Since the pandemic began, the rising popularity of food delivery apps has magnified the financial hardships in the restaurant industry. Senior Researcher and local development expert Kennedy Smith joined The Morning Show on Wisconsin Public Radio to talk about how the largest, Wall-Street-fueled delivery apps are using their market power to extract ever-increasing profits from restaurants.
“Restaurants already have thin profit margins,” Kennedy explained, and with delivery apps charging upwards of 30% or more of each meal, restaurants face a serious financial threat. Customers often believe that by using a delivery app they are supporting their local restaurants. But these dominant app services are extracting profit, intercepting customer data, and tarnishing the reputations of restaurants by listing them on websites without their permission or knowledge.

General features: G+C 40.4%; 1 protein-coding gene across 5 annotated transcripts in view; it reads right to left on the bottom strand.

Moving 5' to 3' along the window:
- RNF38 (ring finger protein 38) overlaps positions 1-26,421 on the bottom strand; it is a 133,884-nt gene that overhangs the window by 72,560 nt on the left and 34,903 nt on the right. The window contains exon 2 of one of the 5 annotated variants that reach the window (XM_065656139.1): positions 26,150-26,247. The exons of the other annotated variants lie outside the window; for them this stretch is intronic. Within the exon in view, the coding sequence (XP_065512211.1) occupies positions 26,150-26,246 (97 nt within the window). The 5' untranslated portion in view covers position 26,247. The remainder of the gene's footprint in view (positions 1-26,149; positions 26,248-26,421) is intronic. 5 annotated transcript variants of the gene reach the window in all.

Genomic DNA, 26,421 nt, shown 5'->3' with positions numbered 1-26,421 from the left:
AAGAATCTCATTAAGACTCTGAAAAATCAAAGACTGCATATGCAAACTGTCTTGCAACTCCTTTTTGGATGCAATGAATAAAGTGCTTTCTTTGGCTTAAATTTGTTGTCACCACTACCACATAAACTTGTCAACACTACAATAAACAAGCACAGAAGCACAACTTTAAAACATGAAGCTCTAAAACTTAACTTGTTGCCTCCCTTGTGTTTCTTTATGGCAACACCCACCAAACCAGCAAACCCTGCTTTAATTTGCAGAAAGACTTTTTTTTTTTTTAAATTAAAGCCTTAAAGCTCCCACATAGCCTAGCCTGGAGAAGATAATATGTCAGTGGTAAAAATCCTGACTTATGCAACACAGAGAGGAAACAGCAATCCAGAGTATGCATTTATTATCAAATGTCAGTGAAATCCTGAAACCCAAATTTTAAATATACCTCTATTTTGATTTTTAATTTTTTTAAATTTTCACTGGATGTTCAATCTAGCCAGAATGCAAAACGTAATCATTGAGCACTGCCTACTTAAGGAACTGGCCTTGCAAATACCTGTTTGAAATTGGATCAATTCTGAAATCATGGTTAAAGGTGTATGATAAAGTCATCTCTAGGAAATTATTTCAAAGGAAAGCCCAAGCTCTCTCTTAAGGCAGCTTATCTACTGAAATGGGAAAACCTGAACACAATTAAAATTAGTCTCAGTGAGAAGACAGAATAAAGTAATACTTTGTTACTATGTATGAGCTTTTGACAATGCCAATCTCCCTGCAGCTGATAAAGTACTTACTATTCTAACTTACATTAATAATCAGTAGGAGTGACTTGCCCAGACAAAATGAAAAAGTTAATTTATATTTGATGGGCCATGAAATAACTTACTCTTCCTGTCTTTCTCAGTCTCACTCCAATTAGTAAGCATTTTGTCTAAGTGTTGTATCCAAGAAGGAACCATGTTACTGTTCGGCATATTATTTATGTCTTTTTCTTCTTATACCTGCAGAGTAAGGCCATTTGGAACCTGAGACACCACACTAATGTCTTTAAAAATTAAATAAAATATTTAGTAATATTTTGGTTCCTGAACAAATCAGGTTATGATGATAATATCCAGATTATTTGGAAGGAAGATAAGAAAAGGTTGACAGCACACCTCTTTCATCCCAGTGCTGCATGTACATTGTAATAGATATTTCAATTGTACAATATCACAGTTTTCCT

Kennedy reveals that there is no incentive to use a big delivery app over a locally operated one. “It is a one-on-one transactional business. There isn’t a benefit for a restaurant to use DoorDash versus one that is locally owned.”
Communities across the country understand this, and are more are utilizing their resources to establish their own local delivery services. For example, a coalition of restaurants in Lexington, Ky. developed their own local delivery cooperative, which provides drivers health insurance, profit sharing, and eventual co-ownership. Kennedy asserts that “Local platforms really adapt their services in innovative and novel ways to each community’s needs and its personalities.”
Listen to the radio show here.
Read Kennedy’s report — Special Delivery: How Local Delivery Services are Superior to the Big Apps.
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